a product that reflects the effects of the pandemic in all its facets.
The situation becomes the content:
The current situation
is the content of the project. Let's start with the spatial: The original plan was
that all the musicians rehearse together and put the piece together.
Now there were individual rehearsals and individual recordings. That was a
total change of concept. A maximum extreme. The subject matter was already there
in the hotel version. Ultimately, the pandemic shifted the focus
and drastically emphasized the fragility of the relationship between humans and nature. The virus has shown us, to the maximum, that the separation of humans and nature is an illusory notion. For me, this led to an even stronger focus on looking for nature inside and with us than outside, such as in the weather or natural phenomena. It has rather led to the piece being a confrontation with ourselves. And that this confrontation means being dependent on oneself and being thrown back. It was about facing this fact and realising that nature is within ourselves. Only then can you sharpen your gaze, look outside again and realise something. The pandemic has strongly influenced the pixel symphony, because its creation is based on an interaction with reality.
Prospects for a new production:
There are a total of 32 films in the new version, which are made accessible on a website. There is a film about the conductor Miguel Pérez Iñesta and a film within a film produced by Ladislav Zajac, a visual artist and set designer from Berlin. Ladislav Zajac would have been responsible for the lighting in the hotel. In his original concept, the televisions in the respective rooms would have provided the lighting. Now a film has been created that in turn serves as a visual lighting factor for all the other films. In 30 other films, the instrumentalists play Beethoven's Pastorale and my composition at the same time.
Under these circumstances, the musicians' films were made as follows: A playback soundtrack was developed on which a fragmented orchestral recording of Beethoven's symphony can be heard. This is accompanied by an electronic voice that functions like a navigation system and gives concrete instructions. It tells the musicians how to move, when and how to breathe. The musicians just have to get involved, so to speak, but they also have to know their music well.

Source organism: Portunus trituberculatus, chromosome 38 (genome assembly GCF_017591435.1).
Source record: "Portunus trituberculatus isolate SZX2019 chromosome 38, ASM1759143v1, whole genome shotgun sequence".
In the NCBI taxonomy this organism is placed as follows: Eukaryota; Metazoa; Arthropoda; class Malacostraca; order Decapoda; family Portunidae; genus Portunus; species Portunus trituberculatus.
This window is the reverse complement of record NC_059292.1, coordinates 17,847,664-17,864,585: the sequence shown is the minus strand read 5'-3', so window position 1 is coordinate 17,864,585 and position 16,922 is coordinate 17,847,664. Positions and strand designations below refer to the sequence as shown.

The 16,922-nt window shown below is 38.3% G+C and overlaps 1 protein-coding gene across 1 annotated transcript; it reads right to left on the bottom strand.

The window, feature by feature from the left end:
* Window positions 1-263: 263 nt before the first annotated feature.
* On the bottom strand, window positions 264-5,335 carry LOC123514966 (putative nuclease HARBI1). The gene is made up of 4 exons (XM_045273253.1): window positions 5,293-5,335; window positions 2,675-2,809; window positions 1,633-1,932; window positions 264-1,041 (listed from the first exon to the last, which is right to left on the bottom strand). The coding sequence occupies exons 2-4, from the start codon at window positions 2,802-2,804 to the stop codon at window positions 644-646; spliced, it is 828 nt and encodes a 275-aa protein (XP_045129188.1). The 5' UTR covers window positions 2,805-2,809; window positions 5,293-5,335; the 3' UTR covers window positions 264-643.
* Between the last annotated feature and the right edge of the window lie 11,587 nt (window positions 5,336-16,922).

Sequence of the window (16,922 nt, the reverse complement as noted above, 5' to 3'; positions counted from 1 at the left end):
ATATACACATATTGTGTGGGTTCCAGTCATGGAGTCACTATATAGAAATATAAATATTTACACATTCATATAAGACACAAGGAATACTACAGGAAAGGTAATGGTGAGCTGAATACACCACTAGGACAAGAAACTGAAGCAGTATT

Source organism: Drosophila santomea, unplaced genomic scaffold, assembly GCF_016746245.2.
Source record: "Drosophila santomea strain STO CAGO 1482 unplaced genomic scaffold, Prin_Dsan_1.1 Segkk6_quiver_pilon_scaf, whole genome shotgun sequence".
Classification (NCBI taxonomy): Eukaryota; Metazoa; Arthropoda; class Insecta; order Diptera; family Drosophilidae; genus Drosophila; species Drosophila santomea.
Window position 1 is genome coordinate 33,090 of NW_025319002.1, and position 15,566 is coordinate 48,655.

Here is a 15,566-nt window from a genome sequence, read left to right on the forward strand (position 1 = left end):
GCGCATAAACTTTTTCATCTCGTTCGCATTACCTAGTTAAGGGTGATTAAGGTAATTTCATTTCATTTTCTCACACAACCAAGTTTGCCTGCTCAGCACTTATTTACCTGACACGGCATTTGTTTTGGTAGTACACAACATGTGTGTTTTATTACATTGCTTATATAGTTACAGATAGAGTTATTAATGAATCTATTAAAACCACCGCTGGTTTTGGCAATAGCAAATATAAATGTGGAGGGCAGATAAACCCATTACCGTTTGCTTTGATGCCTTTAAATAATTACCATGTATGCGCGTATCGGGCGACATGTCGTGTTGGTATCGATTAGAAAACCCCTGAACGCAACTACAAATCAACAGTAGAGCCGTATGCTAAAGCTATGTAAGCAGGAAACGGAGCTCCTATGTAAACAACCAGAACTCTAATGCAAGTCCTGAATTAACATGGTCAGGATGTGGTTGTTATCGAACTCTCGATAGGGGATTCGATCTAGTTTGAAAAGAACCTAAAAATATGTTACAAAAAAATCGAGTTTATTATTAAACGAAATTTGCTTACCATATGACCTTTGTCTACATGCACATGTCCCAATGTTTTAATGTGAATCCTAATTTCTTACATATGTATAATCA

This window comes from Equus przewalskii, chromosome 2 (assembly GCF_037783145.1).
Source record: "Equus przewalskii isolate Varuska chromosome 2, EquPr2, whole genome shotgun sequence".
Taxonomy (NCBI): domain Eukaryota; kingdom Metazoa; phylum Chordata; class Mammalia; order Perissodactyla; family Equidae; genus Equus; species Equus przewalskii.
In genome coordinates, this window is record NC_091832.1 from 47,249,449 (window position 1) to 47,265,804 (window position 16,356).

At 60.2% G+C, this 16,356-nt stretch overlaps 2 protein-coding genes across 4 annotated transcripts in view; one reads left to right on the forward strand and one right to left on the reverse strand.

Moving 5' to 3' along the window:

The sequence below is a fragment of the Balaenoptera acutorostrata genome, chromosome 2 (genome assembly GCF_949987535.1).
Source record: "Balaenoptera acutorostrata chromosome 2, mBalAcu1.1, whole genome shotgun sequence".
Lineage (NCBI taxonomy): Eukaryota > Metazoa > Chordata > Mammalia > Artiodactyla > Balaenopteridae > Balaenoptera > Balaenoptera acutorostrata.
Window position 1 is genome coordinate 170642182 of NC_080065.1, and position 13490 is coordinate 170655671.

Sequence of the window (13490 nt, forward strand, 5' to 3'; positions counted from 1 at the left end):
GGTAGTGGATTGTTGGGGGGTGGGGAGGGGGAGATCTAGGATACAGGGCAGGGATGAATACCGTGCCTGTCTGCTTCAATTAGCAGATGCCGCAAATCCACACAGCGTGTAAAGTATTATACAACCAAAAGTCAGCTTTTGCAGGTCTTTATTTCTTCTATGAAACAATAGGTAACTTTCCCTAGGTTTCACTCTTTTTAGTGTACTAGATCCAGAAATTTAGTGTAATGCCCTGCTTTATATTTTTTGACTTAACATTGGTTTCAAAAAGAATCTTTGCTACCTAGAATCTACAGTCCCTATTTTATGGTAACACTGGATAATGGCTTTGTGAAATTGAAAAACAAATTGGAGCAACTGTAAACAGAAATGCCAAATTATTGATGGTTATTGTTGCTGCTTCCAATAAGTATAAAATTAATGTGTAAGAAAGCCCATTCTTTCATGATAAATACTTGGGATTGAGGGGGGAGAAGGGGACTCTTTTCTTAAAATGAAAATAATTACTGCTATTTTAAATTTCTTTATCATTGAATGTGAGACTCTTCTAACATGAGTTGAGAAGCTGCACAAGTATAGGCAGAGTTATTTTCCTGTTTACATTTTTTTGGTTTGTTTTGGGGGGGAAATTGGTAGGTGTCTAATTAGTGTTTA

For the films, it was also important to see how the participants move. That's why we rehearsed individually. The filming of 25 musicians - members of the orchestra of the Ludwigsburg Festival and students of the Staatliche Hochschule für Musik und Darstellende Kunst Stuttgart - each 125 minutes long, took place in Ludwigsburg. Others followed in Berlin, where Christina Voigt filmed the five instrumentalists of the soloist ensemble Kaleidoskop and the conductor.
Outlook and review:
Beethoven and my composition will end up sounding completely different than expected because we were never able to rehearse together. This process clearly showed me that making music in an ensemble is not really possible digitally. Because the essential thing about making music is direct communication. So the biggest complication that arose was really distance, because you can't communicate everything you need to an ensemble via Zoom. Also, I have never worked with the medium of film before. This will be a completely new experience. That's why it was a large-scale experiment, both in terms of content and form, to deal with this situation. For us it was already an artistic research work in which the project is a document of this situation. An operation on the living body.